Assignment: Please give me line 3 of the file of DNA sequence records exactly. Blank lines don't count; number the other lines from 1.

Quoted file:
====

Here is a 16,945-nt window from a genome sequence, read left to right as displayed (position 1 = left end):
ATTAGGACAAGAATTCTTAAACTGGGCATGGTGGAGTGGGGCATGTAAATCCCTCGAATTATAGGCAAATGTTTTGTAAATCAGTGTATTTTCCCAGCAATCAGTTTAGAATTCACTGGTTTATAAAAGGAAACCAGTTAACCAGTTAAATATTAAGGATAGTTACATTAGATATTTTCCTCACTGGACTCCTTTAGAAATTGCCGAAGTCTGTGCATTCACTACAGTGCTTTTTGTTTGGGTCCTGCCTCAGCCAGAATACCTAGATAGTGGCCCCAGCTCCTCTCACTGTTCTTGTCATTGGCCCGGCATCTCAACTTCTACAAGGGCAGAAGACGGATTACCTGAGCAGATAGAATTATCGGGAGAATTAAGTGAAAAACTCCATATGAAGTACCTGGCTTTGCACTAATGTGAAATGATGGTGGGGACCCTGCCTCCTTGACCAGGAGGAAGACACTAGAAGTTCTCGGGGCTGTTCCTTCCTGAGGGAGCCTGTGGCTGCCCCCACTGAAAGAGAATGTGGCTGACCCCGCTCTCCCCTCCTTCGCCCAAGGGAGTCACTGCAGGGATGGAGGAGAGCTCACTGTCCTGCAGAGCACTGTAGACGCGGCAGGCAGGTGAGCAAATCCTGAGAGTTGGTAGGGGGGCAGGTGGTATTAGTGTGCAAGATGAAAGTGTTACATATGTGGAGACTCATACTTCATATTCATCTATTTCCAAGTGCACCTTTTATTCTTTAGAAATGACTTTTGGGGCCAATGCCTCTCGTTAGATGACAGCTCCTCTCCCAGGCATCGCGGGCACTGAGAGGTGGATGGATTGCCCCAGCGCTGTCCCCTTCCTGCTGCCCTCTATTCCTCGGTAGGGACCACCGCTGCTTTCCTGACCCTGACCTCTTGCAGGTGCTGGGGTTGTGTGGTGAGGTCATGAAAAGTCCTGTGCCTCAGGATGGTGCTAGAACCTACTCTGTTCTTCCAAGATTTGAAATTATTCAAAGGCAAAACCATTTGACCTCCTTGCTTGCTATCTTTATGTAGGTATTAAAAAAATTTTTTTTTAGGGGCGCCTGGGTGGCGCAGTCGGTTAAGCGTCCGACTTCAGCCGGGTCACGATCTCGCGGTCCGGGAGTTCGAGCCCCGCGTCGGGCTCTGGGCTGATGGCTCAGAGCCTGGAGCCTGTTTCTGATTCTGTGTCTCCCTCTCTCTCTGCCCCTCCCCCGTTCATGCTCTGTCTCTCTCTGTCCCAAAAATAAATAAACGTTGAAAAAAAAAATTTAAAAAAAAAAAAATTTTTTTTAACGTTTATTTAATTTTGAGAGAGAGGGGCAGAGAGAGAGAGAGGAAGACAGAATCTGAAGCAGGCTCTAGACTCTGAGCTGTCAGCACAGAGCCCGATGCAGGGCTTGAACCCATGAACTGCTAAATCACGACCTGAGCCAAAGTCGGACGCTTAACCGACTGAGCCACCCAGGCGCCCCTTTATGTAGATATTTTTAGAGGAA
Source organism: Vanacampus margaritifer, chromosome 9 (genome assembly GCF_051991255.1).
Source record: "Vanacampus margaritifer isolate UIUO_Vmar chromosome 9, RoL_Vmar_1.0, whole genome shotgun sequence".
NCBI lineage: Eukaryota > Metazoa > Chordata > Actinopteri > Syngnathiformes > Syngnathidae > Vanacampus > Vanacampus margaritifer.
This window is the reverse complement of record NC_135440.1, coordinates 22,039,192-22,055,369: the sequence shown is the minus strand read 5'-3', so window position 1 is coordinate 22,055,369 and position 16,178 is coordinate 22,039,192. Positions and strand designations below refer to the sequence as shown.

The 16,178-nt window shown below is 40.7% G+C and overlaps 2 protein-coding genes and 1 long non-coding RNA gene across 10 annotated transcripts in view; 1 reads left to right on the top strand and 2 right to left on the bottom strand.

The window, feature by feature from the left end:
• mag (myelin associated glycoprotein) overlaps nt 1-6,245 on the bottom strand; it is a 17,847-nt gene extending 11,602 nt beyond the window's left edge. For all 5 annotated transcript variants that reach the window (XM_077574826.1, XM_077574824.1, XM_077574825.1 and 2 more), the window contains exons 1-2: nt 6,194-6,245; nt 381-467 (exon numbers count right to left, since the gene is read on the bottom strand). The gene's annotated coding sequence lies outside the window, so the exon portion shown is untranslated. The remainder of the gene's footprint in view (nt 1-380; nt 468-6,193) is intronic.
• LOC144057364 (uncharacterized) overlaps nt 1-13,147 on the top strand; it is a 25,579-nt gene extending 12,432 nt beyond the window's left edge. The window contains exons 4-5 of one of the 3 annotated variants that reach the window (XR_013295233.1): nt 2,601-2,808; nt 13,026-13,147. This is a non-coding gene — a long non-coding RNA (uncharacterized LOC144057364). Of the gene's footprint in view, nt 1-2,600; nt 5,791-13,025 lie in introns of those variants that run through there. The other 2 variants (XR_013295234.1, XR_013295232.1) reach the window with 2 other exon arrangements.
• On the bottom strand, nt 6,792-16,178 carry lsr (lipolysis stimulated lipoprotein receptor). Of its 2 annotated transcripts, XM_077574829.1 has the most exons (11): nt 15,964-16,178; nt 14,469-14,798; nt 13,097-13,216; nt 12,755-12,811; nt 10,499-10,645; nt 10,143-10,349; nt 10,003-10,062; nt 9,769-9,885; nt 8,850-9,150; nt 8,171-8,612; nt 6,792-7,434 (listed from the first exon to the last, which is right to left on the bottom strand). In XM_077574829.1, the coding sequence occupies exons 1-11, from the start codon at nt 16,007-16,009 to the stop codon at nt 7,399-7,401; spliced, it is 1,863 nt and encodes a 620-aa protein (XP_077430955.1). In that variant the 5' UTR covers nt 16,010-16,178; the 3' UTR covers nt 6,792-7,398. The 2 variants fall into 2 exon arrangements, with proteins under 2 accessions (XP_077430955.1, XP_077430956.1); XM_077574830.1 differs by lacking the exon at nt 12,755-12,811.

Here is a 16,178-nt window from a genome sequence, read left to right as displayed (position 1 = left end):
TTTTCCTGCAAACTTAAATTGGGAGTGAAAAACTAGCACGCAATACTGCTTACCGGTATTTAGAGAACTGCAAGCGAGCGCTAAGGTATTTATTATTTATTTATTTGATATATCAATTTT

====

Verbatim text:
Source organism: Vanacampus margaritifer, chromosome 9 (genome assembly GCF_051991255.1).